Wrestling also provides social benefits through social activities. Families of the JJ Trained Wrestling School in Eden Prairie, Minnesota, participate in many in-season and offseason activities together. This is common with youth programs and high school teams throughout the country. After every Saturday tournament, JJ Trained wrestlers, coaches, and parents/fans go out to eat together. There is the annual JJ Trained end of year laser tag party. In the summer, parents, wrestlers and coaches gather for a boating or camping party. There are also group volunteer outings at Feed My Starving Children. This helps develop strong, lifelong relationships. Family members will have those memories forever.
“As a coach, I love the idea of getting to know the wrestlers and parents,” says Jeff Wichern, JJ Trained Wrestling Club Director. “We try to make sure we’re one big family.”
Wrestling also teaches the importance of giving back.
“Wrestling provides many opportunities for people to meet others, to get involved, and give back through volunteering by helping at a social, tournament, meet, or wrestling function,” says Keith Donnelly, Assistant Wrestling Coach at Independence High School (Independence, IA) and Cadet Director for Iowa USA Wrestling.
Wrestling takes kids from small towns to big cities to rural America, experiencing life on the road, or in different parts of the country with different people.
“Wrestling provides opportunities for athletes and parents to travel to places they possibly haven’t ever been to before,” Donnelly says.
Wrestling teaches social skills. Wrestlers make new friends and meet new people at wrestling meets, tournaments, and clinics.
Take the US Marine Corps Cadet and Junior Nationals in Fargo, where kids from around the country exchange singlets with kids they’ve never met before. Sure, some may be quick conversations, but at some point, these young athletes had to muster the courage to speak to what is in most cases, a stranger. These experiences are providing building blocks for future communications, such as in that first job interview, during an interview for a scholarship from a community organization, or even in the classroom setting, where many kids don't feel comfortable raising their hand and asking questions in front of others.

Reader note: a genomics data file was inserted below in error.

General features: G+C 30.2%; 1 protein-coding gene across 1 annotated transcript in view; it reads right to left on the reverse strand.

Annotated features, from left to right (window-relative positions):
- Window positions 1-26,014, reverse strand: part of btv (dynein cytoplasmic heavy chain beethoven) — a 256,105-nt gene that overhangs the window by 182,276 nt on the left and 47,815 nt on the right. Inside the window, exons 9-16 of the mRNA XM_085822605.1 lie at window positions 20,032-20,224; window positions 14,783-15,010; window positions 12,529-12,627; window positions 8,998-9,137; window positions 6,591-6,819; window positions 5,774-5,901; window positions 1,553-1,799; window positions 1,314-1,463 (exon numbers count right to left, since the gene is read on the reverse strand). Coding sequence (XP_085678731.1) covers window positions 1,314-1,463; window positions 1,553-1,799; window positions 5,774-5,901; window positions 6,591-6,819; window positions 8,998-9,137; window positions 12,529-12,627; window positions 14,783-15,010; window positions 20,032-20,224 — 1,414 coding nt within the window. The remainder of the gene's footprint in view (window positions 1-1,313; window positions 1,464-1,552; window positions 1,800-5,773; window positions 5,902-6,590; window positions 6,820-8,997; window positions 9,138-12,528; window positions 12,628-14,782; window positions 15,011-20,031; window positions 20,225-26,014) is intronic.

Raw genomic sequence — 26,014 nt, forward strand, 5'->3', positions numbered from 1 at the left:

“The bond of being a wrestler creates easy conversation and the ability to have something in common for one another,” Donnelly says. “For some, going up to someone new and talking or introducing yourself isn’t hard at all while others struggle in this area. The more people someone meets or networks with, the more opportunities they possibly provide themselves with in the future.”
Wrestling teaches life lessons and creates memories while also building social skills through a wide variety of on and off mat experiences. Years from now most aren’t going to remember the result of every wrestling match they competed in, Bach says.
“But what will stand out are the bus trips to meets and talking to teammates on the ride, the friendships that were forged through the sport, the joking around before practice, the post-practice conversations with a coach, how your words helped inspire a teammate on to victory, how what teammates said to you before or after a match affected you and have never been forgotten,” Bach says. “The interactions and the relationships are what resonate, and what impacts lives going forward.”